When I was able to find and talk to a fossil expert, I found his final advice interesting. He said, “Genuine fossils that might cost hundreds or even thousands of dollars are reproduced to sell for $10 to $100. Some of these reproductions of rare/exotic specimens are so good that experts have a hard time detecting the fraudulent work without destroying the item.

“As long as you are paying the lower price and don’t particularly care about the authenticity, go ahead and buy them. They are usually very attractive and excellent representations of the real thing. What better souvenir to bring home from Morocco?”

I suspect that my small trilobite fossils are genuine, although not rare or valuable specimens.

Teatime in Morocco

The national beverage in Morocco is a sweet mint tea, served hot. Tea breaks are taken whenever the urge or opportunity arises. A family often will get together at midday for an informal gathering, with tea served all around. Sharing some mint tea is a traditional preliminary step before a business meeting or a simple purchase from a merchant.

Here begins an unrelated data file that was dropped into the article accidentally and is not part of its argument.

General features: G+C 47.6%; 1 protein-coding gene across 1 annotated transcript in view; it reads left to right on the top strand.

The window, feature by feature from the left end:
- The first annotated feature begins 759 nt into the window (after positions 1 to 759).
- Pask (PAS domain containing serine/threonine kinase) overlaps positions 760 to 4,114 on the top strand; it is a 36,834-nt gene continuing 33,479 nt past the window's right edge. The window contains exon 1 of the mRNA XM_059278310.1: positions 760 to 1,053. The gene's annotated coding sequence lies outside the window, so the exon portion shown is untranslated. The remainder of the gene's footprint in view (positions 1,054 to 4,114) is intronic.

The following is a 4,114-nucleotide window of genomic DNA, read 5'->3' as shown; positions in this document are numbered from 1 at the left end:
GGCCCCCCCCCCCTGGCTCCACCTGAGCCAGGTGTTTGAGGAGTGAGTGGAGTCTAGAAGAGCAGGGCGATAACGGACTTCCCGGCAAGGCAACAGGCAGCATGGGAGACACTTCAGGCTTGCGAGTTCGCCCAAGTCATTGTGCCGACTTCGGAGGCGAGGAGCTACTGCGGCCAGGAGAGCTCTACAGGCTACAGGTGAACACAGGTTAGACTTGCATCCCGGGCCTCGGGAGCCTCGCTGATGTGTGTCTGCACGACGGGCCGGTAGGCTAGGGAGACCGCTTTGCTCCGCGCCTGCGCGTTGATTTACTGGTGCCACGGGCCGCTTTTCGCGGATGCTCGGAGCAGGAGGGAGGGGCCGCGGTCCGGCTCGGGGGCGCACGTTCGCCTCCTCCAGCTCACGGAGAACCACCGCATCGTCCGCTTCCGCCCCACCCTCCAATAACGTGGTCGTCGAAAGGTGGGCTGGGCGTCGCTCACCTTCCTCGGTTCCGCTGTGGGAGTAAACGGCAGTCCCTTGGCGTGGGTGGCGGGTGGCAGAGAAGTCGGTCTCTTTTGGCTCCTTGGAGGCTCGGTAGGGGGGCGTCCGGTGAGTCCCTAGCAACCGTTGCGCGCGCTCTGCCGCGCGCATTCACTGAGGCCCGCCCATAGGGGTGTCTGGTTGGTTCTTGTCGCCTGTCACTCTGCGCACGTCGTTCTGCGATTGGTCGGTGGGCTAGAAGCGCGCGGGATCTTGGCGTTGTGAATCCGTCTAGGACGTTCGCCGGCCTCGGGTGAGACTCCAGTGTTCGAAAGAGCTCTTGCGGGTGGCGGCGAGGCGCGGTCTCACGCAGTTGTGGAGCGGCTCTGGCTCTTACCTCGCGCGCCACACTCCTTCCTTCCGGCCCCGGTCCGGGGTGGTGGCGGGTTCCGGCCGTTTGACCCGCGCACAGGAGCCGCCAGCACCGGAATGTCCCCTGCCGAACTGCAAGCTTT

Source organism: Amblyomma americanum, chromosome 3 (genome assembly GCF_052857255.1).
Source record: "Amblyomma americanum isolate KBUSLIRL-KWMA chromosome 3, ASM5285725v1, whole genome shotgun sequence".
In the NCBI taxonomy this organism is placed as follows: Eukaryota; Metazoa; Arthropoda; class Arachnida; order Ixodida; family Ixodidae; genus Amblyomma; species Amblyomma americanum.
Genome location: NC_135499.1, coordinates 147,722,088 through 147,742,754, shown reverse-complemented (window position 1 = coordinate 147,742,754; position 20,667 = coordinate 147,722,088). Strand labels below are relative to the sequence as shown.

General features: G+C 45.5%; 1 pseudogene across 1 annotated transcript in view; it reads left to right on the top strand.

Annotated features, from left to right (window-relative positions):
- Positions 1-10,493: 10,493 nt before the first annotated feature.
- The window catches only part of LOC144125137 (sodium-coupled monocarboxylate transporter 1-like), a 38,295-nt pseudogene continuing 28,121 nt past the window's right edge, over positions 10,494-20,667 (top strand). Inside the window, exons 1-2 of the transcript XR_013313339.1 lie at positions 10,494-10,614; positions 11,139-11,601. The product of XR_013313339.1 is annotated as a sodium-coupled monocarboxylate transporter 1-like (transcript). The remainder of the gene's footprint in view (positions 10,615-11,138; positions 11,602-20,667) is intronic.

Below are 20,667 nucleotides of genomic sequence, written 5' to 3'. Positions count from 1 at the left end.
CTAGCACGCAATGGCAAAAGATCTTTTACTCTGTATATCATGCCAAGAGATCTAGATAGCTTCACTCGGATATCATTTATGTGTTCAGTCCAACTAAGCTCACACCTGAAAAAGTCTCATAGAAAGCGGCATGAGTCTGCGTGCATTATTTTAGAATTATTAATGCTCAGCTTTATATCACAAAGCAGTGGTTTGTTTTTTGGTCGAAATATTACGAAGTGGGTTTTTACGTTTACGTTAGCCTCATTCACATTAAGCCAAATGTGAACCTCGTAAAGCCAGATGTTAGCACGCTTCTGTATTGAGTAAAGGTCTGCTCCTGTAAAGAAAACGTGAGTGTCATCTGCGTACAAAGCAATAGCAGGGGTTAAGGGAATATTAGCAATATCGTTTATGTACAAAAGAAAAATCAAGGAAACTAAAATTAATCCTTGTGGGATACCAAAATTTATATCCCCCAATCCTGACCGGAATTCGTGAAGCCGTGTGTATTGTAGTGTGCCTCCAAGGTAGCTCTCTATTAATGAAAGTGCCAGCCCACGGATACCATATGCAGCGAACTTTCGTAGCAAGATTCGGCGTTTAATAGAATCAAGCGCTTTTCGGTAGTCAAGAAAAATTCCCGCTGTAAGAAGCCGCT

The most traditional way to pour tea in Morocco is from 12 to 18 inches above the glass in a dramatic demonstration of skill and hand-eye coordination.

Plan a trip

On this trip, I was a guest of Oussaden Tours (8 West 38th St., 11th Floor, New York, NY 10018; phone 800-206-5049 or 212/382-1436 or visit www.oussadentours.com). Contact them for information on their variety of trips to exotic Morocco.

Next month: Morocco’s distinctive architecture and people.

Happy trails.

Please login or subscribe to ITN to read the entire post.

(First of three parts)

Partway through my visit to Morocco in September ’04, I realized that there were similarities there to what one might find on a trip in California.

A quick look at a map showed that Morocco is roughly the same size as California, it has a long, west-facing ocean shoreline and, like California, it has deserts and a central north-south mountain range.

In Morocco I was not disappointed with the exotic differences from California that I found — I had expected to see huge sand dunes, exotic city scenes and a casbah or two — but I was certainly surprised to be able to visit a major movie studio and a ski resort.

Morocco’s movie industry

First, be aware that two of the best-known “Morocco” films were not made in Morocco. My Internet source claims that the 1942 Bogart/Bergman movie “Casablanca” was made in Hollywood and that the final “farewell” scene was filmed at the nearby Van Nuys airport. And the desert sand dune scenes in the 1942 Crosby/Hope/Lamour comedy “Road to Morocco” were filmed outside of Yuma, Arizona.